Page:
by Dr. Robert J. Rowen

Here is a telling report from the left wind New York Times actually accurately reporting a crisis we face with infectious diseases. For many reasons outlined, companies that develop antibiotics simply aren’t making it. The reasons are many. I’ll outline a few.

New drug development is extremely costly due to regulatory requirements. A new antibiotic course of therapy might cost $2000 compared to a few dollars per pill of older drugs.

Doctors are (at last) more reluctant to jump on the wagon with a new drug, wanting to save it for an untreatable infection. Financial rewards for antibiotics are slim compared to drugs for other diseases.

For example, the drug company will get paid for a few weeks for some drug to treat infection, compared to a lifetime of earnings for a petrochemical drug that suppresses, say, arthritis symptoms, or a non-disease like high cholesterol. It costs billions to bring a new drug to market.

And that trips its monstrous price. Less sales, and the company goes under laying off scientists and anti-infection drug development languishes.

In the meantime, vaccine development is going full steam thanks to immunity from lawsuits and buying out politicians to permit forced vaccination.

There is an answer, but you’ll not see it until some bought out Rulers and/or their families suffer from untreatable infection.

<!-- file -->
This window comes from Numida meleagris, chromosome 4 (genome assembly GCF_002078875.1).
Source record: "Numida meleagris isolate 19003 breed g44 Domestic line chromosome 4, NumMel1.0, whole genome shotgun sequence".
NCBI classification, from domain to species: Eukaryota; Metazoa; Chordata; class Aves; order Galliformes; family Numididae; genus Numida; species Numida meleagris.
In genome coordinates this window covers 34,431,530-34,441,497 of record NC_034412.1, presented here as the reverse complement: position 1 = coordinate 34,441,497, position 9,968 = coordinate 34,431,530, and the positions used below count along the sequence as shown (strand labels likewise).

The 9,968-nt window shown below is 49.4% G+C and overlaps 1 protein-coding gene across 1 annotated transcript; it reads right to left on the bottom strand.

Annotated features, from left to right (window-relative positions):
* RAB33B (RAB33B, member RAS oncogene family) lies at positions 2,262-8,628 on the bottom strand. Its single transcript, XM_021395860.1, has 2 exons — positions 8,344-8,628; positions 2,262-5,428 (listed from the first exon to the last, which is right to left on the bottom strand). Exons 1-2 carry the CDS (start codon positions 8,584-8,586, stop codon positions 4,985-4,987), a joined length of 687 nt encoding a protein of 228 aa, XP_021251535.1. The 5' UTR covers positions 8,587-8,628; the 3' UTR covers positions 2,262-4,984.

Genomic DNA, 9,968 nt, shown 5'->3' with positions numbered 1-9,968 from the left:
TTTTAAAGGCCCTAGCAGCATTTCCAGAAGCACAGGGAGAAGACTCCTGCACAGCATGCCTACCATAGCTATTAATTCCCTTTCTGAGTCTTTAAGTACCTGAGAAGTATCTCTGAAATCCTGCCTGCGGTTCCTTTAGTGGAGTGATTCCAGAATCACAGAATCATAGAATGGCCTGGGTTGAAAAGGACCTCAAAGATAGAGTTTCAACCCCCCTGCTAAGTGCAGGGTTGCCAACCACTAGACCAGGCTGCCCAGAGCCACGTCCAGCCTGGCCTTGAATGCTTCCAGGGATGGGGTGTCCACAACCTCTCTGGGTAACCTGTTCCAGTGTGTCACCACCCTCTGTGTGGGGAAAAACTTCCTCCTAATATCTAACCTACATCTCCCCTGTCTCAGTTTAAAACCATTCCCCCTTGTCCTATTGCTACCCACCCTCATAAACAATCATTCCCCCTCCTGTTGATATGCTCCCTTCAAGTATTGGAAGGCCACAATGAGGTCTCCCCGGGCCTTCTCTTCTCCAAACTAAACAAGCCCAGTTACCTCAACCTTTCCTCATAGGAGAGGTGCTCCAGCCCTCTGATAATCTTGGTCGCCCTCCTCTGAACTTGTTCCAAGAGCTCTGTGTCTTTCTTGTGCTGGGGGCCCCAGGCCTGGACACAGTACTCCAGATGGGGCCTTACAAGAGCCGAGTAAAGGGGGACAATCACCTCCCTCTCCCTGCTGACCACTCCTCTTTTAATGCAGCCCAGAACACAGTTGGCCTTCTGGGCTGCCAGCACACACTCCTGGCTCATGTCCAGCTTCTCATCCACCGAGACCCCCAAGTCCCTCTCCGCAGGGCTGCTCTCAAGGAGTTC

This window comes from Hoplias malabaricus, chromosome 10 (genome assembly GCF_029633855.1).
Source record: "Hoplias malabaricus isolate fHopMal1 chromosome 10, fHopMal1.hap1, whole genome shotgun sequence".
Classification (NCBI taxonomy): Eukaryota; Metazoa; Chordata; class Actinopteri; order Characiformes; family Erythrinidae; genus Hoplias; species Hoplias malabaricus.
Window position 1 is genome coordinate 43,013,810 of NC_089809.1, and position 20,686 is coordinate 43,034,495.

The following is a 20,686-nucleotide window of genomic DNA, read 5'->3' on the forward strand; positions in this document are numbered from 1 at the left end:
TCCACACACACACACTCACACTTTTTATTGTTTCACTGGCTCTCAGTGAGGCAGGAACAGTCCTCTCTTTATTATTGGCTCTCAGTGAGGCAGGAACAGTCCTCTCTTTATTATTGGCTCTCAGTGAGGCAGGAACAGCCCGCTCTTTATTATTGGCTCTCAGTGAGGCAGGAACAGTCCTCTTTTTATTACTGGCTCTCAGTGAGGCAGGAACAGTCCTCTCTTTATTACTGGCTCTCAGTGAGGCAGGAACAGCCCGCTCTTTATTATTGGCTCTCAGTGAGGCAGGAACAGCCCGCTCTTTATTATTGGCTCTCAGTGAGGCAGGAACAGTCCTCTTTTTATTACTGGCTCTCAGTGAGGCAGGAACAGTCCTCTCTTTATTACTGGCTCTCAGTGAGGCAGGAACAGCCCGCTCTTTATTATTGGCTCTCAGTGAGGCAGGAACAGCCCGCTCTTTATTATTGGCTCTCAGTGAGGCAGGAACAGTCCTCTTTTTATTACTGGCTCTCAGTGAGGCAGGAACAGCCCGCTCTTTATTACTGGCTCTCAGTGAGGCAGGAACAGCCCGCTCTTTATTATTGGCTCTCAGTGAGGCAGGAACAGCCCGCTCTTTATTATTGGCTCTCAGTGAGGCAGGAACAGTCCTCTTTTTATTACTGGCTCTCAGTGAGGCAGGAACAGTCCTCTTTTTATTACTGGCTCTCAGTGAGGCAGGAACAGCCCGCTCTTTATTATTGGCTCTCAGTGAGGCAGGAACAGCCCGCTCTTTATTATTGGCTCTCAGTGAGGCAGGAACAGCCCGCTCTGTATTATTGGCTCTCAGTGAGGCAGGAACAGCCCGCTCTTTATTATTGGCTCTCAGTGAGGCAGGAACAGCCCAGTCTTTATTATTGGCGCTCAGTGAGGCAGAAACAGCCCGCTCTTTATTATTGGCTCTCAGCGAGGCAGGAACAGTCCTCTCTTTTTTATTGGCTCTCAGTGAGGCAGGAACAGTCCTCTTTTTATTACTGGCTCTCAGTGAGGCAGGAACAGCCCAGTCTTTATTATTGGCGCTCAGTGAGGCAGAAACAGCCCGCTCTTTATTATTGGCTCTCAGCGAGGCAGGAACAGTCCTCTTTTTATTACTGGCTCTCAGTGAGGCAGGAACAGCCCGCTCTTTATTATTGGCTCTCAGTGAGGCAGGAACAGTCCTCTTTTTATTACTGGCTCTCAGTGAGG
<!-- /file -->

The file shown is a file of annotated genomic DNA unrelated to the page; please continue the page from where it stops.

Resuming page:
The Times report detailed one.

Biomedical Advanced Research and Development Authority is a federally funded agency to combat public health emergencies.

Rick Bright, director of the agency, which has spent a billion dollars to combat superbugs, got an infection that wouldn’t clear and it turned out to be MRSA. Facing amputation, one last drug turned the corner for him and saved his thumb. He lamented that a lot of suffering could have been prevented had he gotten that very expensive drug on day one.

Likely so, but if this drug is handed out like water (like the drugs of the past), then how soon before the new drug would be worthless?

A few months ago, I told you of a friend, an anesthesiologist, who broke his skin scuba diving. Days later, an infection developed on his finger which we knew could be super serious.

He started on antibiotics but the wound continued to progress. Already a patron of our work, he rushed to get ozone and ultraviolet blood irradiation therapy, and hyperbaric oxygen. As soon as he was established on these, the crater turned around and ultimately healed.

Within a few days, when a journal gets out its latest issue, I will provide a link to an article I authored detailing ozone therapy as a missing link in the war on infection.

This article will be a first in medicine as it directly addresses the evil paradigm, which controls medicine today: “Condemned to die, with no right to try.”

I named this paradigm in honor of a man who was left to die in a Texas hospital, which hospital would not permit an attempt to save his life from an untreatable infection with ozone, requested by his family.

He died in front of them, not long afterwards.